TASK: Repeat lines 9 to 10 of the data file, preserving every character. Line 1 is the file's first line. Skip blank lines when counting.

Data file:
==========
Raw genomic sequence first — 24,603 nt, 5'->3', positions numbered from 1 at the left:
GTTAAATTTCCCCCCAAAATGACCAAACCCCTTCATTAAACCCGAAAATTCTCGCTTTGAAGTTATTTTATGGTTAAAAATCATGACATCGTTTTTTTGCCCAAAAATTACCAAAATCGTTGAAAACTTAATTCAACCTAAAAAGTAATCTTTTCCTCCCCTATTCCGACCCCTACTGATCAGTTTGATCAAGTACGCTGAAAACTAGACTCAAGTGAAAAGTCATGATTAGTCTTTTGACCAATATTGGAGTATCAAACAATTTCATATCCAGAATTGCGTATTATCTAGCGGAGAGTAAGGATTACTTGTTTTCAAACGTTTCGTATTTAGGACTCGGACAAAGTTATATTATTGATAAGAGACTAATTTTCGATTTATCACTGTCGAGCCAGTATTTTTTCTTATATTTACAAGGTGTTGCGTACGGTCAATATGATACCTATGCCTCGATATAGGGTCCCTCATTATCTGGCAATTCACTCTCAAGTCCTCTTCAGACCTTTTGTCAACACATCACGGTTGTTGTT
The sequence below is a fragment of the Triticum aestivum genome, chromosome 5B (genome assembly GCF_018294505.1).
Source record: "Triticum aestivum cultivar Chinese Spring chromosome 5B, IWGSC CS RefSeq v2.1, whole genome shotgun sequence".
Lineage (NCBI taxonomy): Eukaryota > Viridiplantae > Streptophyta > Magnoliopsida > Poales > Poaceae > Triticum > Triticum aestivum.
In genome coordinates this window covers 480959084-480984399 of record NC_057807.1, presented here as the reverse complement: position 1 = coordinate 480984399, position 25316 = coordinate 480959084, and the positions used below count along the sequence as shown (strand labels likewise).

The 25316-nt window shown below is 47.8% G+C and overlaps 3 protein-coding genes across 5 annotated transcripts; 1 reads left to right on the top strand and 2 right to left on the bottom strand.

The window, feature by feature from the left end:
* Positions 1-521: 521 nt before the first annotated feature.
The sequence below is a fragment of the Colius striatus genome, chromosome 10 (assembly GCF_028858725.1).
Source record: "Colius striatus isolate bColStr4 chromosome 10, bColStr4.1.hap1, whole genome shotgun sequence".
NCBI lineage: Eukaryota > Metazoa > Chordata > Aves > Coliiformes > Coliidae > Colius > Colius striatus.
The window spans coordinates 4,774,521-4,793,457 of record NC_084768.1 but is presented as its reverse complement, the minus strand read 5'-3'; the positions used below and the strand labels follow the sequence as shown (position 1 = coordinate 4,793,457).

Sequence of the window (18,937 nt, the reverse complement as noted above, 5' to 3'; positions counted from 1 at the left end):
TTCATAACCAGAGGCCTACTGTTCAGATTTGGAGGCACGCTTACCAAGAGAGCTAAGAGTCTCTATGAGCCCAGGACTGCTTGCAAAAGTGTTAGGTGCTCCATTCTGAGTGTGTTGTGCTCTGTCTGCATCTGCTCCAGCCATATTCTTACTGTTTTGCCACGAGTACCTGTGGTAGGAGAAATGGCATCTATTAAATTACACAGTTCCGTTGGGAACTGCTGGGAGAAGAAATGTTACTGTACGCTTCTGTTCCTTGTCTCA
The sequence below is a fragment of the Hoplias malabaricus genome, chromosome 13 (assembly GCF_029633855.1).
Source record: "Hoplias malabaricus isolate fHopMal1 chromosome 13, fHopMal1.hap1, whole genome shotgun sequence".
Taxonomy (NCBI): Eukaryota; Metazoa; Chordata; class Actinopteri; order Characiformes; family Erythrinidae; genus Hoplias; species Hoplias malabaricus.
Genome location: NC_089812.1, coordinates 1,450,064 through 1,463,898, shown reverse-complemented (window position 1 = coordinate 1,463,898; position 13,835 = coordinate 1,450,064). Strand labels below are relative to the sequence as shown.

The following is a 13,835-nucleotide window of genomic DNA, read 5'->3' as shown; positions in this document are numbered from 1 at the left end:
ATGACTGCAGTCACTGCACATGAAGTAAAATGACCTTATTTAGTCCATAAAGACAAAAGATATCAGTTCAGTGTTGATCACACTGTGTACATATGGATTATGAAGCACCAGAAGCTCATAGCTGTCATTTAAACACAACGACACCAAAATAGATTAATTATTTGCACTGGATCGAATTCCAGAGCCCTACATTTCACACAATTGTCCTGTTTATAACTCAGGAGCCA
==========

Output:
* Positions 1-521: 521 nt before the first annotated feature.
The sequence below is a fragment of the Colius striatus genome, chromosome 10 (assembly GCF_028858725.1).